Don’t expect big oil to fix the energy crunch

POWER CUTS in China. India is experiencing coal shortages. Electricity prices have risen across Europe. There is a scramble for petrol here in Britain. Blackouts in Lebanon and fuel fires in Lebanon. Global energy markets are displaying signs of dysfunction everywhere.

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In recent days the mayhem has pushed oil prices in America above $80 a barrel, their highest level since late 2014. This year, natural-gas prices have tripled in Europe. The demand for coal has risen, which is supposedly the history’s slag heap. One commodities-trading company’s chief executive says that he arrives at work at 5am to check on the latest information about blackouts in Asia. Winter, which has the need to heat, is yet to arrive in northern hemisphere.

A few years ago producers of fossil fuels would have responded to such price signals by swiftly ramping up output and investment. In 2014, with crude above $100 a barrel, Royal Dutch Shell, a European supermajor, put more than $30bn of capital expenditure into upstream oil and gas projects. It then splurged $53bn on BG Group, a British rival, to become the world’s biggest producer of liquefied natural gas (LNG).

Not this time. The climate change has placed unprecedented pressure on European oil and gas companies to move away from fossil fuels. Shell’s long-term shift to markets for lower-carbon gas, and power has seen Shell’s upstream capital expenditures shrink to $8bn this year. It sold its highly-prized Permian Basin shale assets to ConocoPhillips for $9.5bn last month. It is withdrawing from its onshore operations in Nigeria, a country where it first set foot in 1936. It recently said it would reduce oil production by 1-2% every year until 2030. Wael Sawan is the head of upstream oil and gas production at Wael Sawan. He was blunt when asked about the impact on investment that the rise in energy prices have had on its business. He says, “From my point of view, it doesn’t mean anything.”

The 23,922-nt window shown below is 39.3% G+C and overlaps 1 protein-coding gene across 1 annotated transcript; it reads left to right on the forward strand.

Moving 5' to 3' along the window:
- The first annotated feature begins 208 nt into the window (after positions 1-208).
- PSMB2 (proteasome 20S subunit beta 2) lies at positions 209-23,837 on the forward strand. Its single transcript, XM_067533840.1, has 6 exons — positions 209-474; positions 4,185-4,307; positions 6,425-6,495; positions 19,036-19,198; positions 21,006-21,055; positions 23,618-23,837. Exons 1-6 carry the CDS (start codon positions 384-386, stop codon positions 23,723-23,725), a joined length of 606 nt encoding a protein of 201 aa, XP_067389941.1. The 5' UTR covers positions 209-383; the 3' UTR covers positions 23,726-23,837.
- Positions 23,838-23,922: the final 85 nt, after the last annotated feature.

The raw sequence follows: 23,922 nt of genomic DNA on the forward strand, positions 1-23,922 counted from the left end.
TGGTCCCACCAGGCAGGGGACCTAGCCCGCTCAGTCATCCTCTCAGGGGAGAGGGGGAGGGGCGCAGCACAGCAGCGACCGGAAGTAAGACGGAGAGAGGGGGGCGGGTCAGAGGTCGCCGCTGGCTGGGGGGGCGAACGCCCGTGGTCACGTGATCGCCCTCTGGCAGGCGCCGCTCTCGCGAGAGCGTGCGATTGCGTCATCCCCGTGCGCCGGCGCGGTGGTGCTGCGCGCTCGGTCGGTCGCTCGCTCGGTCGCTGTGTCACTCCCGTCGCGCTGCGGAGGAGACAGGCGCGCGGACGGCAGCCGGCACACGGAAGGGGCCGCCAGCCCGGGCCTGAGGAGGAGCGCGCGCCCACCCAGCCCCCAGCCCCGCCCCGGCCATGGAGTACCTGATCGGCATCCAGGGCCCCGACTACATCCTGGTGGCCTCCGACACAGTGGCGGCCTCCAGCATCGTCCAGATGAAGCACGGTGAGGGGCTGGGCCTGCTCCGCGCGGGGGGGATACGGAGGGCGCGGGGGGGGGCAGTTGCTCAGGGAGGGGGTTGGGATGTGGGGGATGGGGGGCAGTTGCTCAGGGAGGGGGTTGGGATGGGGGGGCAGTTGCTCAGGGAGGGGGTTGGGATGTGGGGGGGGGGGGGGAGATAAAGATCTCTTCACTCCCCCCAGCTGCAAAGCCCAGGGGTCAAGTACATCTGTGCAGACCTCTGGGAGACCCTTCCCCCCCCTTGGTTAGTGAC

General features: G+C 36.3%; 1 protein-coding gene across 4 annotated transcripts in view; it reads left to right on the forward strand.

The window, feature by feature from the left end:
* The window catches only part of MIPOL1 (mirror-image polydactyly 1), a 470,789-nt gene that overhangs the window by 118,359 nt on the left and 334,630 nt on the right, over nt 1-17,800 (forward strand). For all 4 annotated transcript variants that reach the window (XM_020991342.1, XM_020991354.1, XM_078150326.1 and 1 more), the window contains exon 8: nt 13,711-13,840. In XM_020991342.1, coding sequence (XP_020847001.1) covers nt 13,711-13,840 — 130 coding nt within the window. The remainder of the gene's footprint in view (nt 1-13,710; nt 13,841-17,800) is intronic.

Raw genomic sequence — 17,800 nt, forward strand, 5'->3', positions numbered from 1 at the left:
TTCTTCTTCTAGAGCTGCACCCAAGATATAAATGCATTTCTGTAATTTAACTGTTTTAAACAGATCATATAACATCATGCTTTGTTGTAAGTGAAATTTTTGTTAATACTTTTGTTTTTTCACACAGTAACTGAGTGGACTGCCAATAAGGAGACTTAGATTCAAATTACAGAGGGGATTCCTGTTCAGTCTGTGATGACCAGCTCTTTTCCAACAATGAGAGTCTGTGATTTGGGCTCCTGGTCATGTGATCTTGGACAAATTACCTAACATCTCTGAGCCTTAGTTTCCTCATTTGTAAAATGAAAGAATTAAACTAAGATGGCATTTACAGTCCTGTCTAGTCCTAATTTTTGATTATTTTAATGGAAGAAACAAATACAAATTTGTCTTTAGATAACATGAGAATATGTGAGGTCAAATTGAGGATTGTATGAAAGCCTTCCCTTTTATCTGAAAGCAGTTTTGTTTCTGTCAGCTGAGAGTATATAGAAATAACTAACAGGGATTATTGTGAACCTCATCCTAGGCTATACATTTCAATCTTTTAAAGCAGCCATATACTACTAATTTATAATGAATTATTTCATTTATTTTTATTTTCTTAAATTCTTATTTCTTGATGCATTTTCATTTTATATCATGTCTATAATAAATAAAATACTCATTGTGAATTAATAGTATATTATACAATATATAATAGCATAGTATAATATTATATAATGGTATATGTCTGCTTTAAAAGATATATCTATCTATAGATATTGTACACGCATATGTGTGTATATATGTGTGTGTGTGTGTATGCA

This view is pervasive throughout much of the oil industry. European listed oil companies face pressure from investors to stop drilling new wells. This is primarily because of environmental concerns. According to Philip Whittaker, a consultant from BCG ,, more upstream investment could “delegitimize” their public commitments for cleaner energy. American publicly traded shale oil companies are now subject to the control of shareholders. They want their profits to return via buybacks and dividends, rather than being poured into the ground.

State-owned oil firms are under budgetary constraints, too, partly because of the covid-19 pandemic. Only a few, such as Saudi Aramco and Abu Dhabi National Oil Company (ADNOC) are expanding production. The result is a worldwide slump in investment in oil and gas exploration and production, from above $800bn in 2014 to just about $400bn, where it is expected to stay (see chart).

Keeping it in the ground

Meanwhile, demand has returned with surprising buoyancy as the pandemic eases. According to Goehring & Rozencwajg (a commodity-investing company), the oil market may reach a point where it is unable to produce any additional capacity for the first time in its history. This could be temporary. ADNOC could quickly respond. It would, however, temporarily push crude oil prices higher. This could add to the already high costs of natural gas and other energy-intensive activities such as steelmaking, fertiliser production, and blowing glass for wine bottles.